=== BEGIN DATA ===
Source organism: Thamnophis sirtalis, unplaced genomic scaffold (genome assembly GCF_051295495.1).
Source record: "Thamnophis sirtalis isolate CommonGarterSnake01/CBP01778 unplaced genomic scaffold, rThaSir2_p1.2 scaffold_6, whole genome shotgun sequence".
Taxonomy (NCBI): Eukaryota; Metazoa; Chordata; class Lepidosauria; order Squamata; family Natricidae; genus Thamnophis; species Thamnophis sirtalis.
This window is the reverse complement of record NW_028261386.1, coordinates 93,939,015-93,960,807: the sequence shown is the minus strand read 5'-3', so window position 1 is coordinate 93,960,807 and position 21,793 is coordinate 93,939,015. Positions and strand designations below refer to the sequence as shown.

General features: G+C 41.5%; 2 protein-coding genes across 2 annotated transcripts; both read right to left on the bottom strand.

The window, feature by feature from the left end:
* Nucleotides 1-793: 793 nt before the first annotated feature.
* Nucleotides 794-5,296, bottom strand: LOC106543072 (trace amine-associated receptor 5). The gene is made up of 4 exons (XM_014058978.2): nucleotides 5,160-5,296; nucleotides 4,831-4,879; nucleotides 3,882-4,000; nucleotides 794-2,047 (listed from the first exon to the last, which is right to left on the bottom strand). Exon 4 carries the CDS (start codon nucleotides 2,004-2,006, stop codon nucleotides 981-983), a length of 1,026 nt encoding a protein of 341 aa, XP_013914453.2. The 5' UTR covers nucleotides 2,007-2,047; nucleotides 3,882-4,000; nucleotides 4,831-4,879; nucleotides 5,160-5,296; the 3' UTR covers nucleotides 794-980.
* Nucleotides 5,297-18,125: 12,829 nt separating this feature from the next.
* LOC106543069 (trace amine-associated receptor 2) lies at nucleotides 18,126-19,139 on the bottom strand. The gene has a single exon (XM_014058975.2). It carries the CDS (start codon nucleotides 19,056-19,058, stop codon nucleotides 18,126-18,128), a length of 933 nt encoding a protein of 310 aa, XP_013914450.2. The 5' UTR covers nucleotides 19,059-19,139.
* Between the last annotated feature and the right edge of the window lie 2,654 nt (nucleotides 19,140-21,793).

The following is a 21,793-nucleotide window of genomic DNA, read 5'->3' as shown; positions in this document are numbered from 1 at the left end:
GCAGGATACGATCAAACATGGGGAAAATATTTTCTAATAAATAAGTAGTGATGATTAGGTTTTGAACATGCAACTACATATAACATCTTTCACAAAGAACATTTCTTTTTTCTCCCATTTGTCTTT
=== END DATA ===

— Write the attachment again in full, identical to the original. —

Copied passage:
Source organism: Thamnophis sirtalis, unplaced genomic scaffold (genome assembly GCF_051295495.1).
Source record: "Thamnophis sirtalis isolate CommonGarterSnake01/CBP01778 unplaced genomic scaffold, rThaSir2_p1.2 scaffold_6, whole genome shotgun sequence".
Taxonomy (NCBI): Eukaryota; Metazoa; Chordata; class Lepidosauria; order Squamata; family Natricidae; genus Thamnophis; species Thamnophis sirtalis.
This window is the reverse complement of record NW_028261386.1, coordinates 93,939,015-93,960,807: the sequence shown is the minus strand read 5'-3', so window position 1 is coordinate 93,960,807 and position 21,793 is coordinate 93,939,015. Positions and strand designations below refer to the sequence as shown.

General features: G+C 41.5%; 2 protein-coding genes across 2 annotated transcripts; both read right to left on the bottom strand.

The window, feature by feature from the left end:
* Nucleotides 1-793: 793 nt before the first annotated feature.
* Nucleotides 794-5,296, bottom strand: LOC106543072 (trace amine-associated receptor 5). The gene is made up of 4 exons (XM_014058978.2): nucleotides 5,160-5,296; nucleotides 4,831-4,879; nucleotides 3,882-4,000; nucleotides 794-2,047 (listed from the first exon to the last, which is right to left on the bottom strand). Exon 4 carries the CDS (start codon nucleotides 2,004-2,006, stop codon nucleotides 981-983), a length of 1,026 nt encoding a protein of 341 aa, XP_013914453.2. The 5' UTR covers nucleotides 2,007-2,047; nucleotides 3,882-4,000; nucleotides 4,831-4,879; nucleotides 5,160-5,296; the 3' UTR covers nucleotides 794-980.
* Nucleotides 5,297-18,125: 12,829 nt separating this feature from the next.
* LOC106543069 (trace amine-associated receptor 2) lies at nucleotides 18,126-19,139 on the bottom strand. The gene has a single exon (XM_014058975.2). It carries the CDS (start codon nucleotides 19,056-19,058, stop codon nucleotides 18,126-18,128), a length of 933 nt encoding a protein of 310 aa, XP_013914450.2. The 5' UTR covers nucleotides 19,059-19,139.
* Between the last annotated feature and the right edge of the window lie 2,654 nt (nucleotides 19,140-21,793).

The following is a 21,793-nucleotide window of genomic DNA, read 5'->3' as shown; positions in this document are numbered from 1 at the left end:
GCAGGATACGATCAAACATGGGGAAAATATTTTCTAATAAATAAGTAGTGATGATTAGGTTTTGAACATGCAACTACATATAACATCTTTCACAAAGAACATTTCTTTTTTCTCCCATTTGTCTTT